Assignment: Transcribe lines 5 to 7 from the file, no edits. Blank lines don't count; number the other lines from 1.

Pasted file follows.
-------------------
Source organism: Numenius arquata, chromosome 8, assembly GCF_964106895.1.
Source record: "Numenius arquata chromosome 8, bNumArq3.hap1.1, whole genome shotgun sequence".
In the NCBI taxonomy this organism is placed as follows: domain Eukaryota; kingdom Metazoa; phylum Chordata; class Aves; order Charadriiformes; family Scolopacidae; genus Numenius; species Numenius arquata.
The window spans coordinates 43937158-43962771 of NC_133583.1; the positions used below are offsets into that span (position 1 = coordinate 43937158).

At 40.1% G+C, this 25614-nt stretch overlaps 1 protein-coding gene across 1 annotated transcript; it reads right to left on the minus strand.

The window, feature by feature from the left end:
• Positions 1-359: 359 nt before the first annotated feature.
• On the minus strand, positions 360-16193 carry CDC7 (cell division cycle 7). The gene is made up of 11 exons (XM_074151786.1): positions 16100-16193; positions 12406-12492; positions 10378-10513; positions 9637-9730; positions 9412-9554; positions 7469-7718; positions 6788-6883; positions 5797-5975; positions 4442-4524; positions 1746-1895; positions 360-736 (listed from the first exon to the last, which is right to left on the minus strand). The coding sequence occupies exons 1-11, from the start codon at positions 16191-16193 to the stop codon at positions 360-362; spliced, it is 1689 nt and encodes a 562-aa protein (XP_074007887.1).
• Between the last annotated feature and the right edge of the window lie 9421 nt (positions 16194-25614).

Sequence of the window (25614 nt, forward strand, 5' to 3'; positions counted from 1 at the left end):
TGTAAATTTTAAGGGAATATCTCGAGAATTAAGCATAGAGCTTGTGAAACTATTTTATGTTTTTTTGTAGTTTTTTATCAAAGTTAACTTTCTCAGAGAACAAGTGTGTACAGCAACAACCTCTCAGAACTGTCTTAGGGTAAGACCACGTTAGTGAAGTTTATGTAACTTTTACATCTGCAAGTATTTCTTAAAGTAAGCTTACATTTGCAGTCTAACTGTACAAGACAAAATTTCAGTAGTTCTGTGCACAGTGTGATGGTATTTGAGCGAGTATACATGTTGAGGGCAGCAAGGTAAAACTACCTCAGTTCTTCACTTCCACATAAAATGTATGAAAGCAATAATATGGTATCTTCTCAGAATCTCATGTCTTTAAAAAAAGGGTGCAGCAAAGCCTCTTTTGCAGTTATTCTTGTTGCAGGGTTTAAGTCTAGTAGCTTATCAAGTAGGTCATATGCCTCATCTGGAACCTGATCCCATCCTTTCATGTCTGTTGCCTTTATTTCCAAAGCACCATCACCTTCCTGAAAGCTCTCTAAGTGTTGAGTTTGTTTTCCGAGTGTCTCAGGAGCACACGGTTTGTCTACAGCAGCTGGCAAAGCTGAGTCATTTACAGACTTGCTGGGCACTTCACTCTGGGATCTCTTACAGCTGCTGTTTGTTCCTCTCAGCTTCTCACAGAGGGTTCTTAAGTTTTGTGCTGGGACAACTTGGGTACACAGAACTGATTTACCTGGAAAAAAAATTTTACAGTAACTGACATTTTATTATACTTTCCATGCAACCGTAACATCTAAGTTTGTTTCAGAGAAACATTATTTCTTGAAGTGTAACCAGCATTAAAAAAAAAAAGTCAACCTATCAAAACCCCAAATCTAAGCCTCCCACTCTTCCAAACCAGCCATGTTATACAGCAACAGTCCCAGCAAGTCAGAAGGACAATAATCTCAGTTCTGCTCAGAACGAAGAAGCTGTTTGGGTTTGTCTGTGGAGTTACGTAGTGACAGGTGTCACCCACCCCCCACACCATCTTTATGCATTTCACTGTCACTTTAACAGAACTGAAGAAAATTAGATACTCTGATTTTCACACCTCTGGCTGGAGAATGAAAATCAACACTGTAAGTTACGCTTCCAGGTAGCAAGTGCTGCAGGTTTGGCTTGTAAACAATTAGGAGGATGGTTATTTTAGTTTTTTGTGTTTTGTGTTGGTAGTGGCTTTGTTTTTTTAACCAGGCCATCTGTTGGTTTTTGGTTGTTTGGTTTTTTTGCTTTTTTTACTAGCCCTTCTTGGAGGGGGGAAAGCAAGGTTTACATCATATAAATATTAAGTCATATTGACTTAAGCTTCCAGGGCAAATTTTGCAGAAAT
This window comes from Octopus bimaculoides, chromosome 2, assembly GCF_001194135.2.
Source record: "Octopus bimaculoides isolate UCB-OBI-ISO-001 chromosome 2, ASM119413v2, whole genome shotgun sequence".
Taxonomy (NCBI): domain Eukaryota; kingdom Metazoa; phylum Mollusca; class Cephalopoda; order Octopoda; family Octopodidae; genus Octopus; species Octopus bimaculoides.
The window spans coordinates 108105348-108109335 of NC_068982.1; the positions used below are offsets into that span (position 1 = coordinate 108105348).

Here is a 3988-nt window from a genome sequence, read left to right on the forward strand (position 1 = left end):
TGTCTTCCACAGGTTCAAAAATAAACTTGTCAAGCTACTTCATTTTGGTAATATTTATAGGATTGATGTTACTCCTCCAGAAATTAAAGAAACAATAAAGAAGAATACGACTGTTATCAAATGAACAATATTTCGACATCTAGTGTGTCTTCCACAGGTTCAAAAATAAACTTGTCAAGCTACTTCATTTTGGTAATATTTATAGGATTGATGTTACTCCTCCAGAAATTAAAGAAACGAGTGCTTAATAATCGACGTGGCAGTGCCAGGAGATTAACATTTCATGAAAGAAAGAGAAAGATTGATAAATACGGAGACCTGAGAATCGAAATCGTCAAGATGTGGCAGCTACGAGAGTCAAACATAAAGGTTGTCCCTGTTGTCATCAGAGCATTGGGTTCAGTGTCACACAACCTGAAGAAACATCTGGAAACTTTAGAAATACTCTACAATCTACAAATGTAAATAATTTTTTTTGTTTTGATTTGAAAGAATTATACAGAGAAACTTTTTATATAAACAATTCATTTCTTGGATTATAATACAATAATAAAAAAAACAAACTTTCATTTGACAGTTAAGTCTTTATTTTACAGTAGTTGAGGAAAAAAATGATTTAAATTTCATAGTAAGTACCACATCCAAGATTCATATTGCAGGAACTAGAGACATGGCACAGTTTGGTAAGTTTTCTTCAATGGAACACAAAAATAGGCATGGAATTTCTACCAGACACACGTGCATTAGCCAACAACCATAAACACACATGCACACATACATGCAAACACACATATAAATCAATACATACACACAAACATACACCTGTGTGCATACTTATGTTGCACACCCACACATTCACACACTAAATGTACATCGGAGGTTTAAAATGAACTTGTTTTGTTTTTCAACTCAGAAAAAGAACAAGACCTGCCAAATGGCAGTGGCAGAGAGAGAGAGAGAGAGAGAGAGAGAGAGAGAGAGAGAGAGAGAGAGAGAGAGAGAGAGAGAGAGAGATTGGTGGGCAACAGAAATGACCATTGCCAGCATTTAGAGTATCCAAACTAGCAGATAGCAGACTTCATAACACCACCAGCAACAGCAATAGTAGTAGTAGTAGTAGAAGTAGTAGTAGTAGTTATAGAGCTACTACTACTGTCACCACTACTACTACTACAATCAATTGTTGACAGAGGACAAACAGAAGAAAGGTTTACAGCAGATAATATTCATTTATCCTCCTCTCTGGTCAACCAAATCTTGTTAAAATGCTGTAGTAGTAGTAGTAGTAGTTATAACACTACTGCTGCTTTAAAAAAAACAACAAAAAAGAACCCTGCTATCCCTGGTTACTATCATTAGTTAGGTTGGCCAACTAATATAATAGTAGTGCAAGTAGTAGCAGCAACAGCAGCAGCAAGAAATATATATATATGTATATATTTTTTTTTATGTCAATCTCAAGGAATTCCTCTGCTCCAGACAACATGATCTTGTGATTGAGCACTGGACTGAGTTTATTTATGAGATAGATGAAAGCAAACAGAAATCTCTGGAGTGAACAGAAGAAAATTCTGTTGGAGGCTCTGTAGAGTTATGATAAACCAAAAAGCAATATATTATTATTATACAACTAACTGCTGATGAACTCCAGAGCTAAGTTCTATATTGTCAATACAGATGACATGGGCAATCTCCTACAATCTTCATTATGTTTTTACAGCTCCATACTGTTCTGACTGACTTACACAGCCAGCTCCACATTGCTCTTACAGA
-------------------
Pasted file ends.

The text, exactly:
At 40.1% G+C, this 25614-nt stretch overlaps 1 protein-coding gene across 1 annotated transcript; it reads right to left on the minus strand.

The window, feature by feature from the left end:
• Positions 1-359: 359 nt before the first annotated feature.